• Now we need to give execute permission to the shell script
    chmod 700
  • Finally need to execute it which will install helm in your system
    Great. We are done with installing helm in our system. To verify the installation please run - helm version --short helm-version If you could see the version, the installation is successful.

Create Your First Helm Chart

As we have successfully installed helm in our system, its time to create our own helm chart and deployed a Kubernetes application. We will be creating a chart for a simple go application which can be cloned from here. [Note: In this blog, I will not be demonstrating how to wrap the application in an image using Dockerfile. Rather I will use an image which I created before and can be accessed from here] Now let's begin with the hands-on part and create our first helm chart. Please follow the steps below -

Step-1: Helm is efficient enough to provide you with the basic template to begin with. To create the template, execute -

helm create demo-go-app

It will create a helm chart named demo-go-app which contains the basic configuration files & directories in the helm syntactical order as you can see in the below image. helm-create Let's understand the files & directories created by-default

Chart.yamlThe file contains the information of your chart
chartIts an empty directory which may contain any dependent charts if you have
templatesThe directory contains all the yaml files needs to be deployed
testsIt contains files used for testing
values.yamlThis file contains the values which needs to be given while installation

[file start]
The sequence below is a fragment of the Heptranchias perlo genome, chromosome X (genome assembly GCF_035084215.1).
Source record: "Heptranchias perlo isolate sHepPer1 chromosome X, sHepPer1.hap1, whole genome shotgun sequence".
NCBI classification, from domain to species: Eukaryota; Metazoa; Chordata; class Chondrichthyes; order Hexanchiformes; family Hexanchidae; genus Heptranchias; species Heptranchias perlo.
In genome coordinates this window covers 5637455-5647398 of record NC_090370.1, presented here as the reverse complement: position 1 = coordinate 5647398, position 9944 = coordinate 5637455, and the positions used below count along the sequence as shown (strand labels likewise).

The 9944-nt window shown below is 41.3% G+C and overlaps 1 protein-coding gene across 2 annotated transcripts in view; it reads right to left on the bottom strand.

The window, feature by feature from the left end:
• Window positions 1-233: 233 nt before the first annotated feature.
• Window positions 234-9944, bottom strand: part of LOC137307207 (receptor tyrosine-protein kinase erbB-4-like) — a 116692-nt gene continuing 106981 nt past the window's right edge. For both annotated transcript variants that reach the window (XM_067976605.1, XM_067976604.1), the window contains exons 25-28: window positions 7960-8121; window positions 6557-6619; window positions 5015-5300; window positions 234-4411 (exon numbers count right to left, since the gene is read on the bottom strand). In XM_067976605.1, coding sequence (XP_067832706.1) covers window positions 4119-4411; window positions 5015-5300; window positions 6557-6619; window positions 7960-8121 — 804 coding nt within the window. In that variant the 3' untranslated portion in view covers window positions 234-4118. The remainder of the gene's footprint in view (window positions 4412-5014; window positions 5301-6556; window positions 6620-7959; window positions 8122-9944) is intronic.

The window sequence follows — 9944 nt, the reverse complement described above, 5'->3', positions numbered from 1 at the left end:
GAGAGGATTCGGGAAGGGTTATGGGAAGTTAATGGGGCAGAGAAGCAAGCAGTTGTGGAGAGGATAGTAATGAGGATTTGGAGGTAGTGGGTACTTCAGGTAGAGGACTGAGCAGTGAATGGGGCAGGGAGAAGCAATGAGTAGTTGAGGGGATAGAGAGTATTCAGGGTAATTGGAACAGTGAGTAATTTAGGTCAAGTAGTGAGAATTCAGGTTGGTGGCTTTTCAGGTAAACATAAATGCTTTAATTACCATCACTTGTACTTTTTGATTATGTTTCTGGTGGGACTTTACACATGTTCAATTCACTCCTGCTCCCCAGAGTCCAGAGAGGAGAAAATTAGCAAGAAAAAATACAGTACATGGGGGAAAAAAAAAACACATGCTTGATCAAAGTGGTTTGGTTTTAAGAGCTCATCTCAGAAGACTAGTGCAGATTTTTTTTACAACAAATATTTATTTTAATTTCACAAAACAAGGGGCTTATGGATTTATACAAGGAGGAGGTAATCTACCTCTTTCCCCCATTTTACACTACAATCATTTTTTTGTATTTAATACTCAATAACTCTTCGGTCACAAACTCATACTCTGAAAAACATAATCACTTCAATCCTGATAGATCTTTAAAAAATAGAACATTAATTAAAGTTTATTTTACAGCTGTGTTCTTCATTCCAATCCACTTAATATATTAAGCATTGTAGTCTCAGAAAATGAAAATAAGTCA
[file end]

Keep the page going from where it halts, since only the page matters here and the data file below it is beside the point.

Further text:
Step-2: Now you can add/remove the files which you don't need for your application. In our case let's delete chart dir, tests dir, ingress.yaml and hpa.yaml as we don't need these for our demo. rm-command

Step-3: Now we need to provide the image where our application has been wrapped and needs to be deployed. In our case as I already mentioned above, we already have our application wrapped in an image and pushed in public container registry, so I will be using it. Feel free to use it if you don't have your own image. One of the benefits of helm charts as we discussed, we just need to make changes in our values.yaml, which contains the parameters extracted from all the resources which we want to deploy. In the files, we just have to add our own image details and we are done with the bare min config to deploy our application. In the default value.yaml file, there are a lot different parameters which can be tweaked as per our requirements. As you can see an extract of few parameters from values.yaml, where I have just manipulated the image details and added fullnameOverride, rest everything goes default.

replicaCount: 1